Sunday, July 20, 2014

Lung Infection and Narcotics

When we arrived Saturday morning, Roscoe was not the calm, happy baby that we'd come to expect over the past few days. The baby we found was the fragile, unstable baby who came to UCSF roughly a month ago. It was like the bad kind of time travel where you go back to see yourself during your awkward middle school years, but are powerless to prevent yourself from getting the ultra-wedgie that haunted your social status through high school.

Roscoe's heart rate had stayed relatively high through the night, and when we arrived it stayed over 190 for several hours. It took several narcotic adjustments to bring him down. Even then, his oxygen saturations were very touchy with breathing support bumped all the way to 100% oxygen (it had been down to 50%). The slightest change caused Roscoe's saturations to drop significantly. He was manually ventilated for an hour or two over the course of various spells throughout the day as he struggled to maintain adequate oxygen in his bloodstream.

During one of his periods of instability, the team struggled to get an x-ray taken of his lungs to see if anything had changed. Luckily they were able to briefly leave the room to take the x-ray. They almost zapped it with the respiratory therapist still in the room. The result is shown below:
On the left is an x-ray from Friday and on the right is the x-ray from Saturday. By comparing the two you can see two major differences (and "one is bigger" is not one of those differences). First, there was a large amount of air in his stomach, which is evident based on the lower right area of his stomach being transparent. They resolved this by venting the air from his stomach using his g-tube. Second there is a patch in his right lung (shown on the left side of the picture) which wasn't there Friday. This indicates a lung infection in the good lung and explained his instability. They immediately started antibiotics to counteract the infection.
Red arrow is lung infection
Blue arrow is air in stomach

All told, here are the narcotics and other treatments that Roscoe got today. It is a staggering list for such a small baby. The narcotics he was already regularly receiving were:
  • Fentanyl (pain reliever)
  • Midozolam (sedative)
  • Dexmedetomidine (sedative)
  • Bosentan (lung vessel growth)
  • Tylenol (pain reliever)
  • Pentabarb (sedative)
  • Remodulin (lung vessel growth)
  • Albuterol (lung expansion)
  • Lasix (diuretic)
  • Aldactone (diuretic)
  • Nitric Oxide (lung vessel dilator)
  • ... then all of the usual stuff like oxygen, potassium, IV nutrition, vitamins, etc.
New narcotics that they administered today for either specific circumstances or started as new constant drips were:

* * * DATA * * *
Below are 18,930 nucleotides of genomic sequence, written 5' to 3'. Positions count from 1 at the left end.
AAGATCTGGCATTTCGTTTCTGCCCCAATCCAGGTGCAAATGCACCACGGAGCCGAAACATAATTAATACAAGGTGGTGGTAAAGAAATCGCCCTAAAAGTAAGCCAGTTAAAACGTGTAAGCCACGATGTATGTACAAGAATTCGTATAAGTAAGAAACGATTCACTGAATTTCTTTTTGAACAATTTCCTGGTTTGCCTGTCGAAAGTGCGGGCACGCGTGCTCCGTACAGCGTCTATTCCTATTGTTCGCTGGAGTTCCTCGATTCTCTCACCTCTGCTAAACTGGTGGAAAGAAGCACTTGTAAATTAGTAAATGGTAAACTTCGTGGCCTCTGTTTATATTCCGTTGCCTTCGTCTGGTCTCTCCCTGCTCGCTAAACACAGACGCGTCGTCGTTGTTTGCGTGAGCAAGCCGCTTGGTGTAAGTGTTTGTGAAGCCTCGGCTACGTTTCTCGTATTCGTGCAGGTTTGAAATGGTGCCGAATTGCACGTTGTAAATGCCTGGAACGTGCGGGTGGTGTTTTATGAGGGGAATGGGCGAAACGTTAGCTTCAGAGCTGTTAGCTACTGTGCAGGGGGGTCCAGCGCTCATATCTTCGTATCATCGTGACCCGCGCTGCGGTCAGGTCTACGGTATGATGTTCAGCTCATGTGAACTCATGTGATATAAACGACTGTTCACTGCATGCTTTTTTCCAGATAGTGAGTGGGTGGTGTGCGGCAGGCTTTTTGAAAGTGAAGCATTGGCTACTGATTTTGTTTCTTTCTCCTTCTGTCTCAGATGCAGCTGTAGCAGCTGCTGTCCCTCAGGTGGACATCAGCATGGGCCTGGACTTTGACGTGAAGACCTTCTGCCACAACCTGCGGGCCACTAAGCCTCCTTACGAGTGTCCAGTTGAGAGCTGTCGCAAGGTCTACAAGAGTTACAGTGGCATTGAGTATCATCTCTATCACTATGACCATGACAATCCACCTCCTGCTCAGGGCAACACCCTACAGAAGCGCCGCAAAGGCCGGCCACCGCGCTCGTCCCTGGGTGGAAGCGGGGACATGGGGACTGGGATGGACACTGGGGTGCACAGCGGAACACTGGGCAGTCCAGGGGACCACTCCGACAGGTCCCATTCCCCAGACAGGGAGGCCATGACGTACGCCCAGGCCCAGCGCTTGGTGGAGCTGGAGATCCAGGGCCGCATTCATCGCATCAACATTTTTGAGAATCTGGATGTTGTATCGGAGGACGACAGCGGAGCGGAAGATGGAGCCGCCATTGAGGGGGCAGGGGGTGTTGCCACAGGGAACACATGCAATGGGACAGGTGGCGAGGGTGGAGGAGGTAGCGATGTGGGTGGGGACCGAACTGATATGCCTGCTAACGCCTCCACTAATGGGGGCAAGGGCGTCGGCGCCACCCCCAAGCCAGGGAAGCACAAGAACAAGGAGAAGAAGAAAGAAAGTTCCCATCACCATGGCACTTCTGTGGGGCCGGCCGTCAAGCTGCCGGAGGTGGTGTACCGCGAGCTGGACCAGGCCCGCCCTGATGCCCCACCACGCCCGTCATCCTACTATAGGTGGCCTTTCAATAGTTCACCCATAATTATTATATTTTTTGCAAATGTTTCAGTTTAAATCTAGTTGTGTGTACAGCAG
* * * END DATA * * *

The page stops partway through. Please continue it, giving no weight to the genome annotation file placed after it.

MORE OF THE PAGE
• Vecuronium (paralytic)
  • Morphine (pain reliever)
  • Zophran (nausea)
  • Milrinone (vessel dilator)
  • Piperacillin (antibiotics)
  • Vancomycin (antibiotics)
  • Dopamine (vessel constrictor, not given but connected to his IV)

Most of the day was very stressful, with Roscoe setting off alarms. Around 5pm he started showing more stability and a lower heart rate, and then around 8-9pm he seemed much more stable with oxygenation staying in the high 90's. By the time we left, we got to see his smile which we hadn't seen all day:

Roscoe's arterial line also went bad, but the lead doctor today inserted a new line into the artery in his left underarm. If you want to wriggle in your chair, think about someone inserting a needle into your armpit and leaving it there. The good part is that this freed Roscoe's right hand which had been taped for the past week. It was a little queasy watching them remove the line, because right when they thought it was loose they discovered it had been stitched to his hand for stability. Once they got it free and washed his hand clean, he was very happy to have both hands back:
His right arm is under a warming pad because the artery was agitated after removal

We are hoping that tonight will be a period of recovery which returns him to the good spirits and stable health that we've seen for the prior few days. The antibiotics should take effect within 24 hours, however if the lung infection persists then it would compromise the open heart surgery by jeopardizing his stability. If that's the case, his surgery would most likely be postponed.


  1. We're praying for you, sweet baby! Be tough, Buddy!
    We love you and Momma & Daddy ♡♡♡

  2. Praying for you and Roscoe! This is all in God's plan. He knows. Hugs!!

  3. Many prayers for your sweet family. When it feels like it is too much, remember we are all here to hold your arms up. Exodus 17:12
    Love you all

  4. We love you and we are continuing to pray!

  5. What a gorgeous little man! A friend of mine said, "You know, I just have this continuing dream that I shake the hand of a 20-year-old Roscoe and say, 'So glad to finally meet you. I prayed for you for so long.'" That's how I feel too.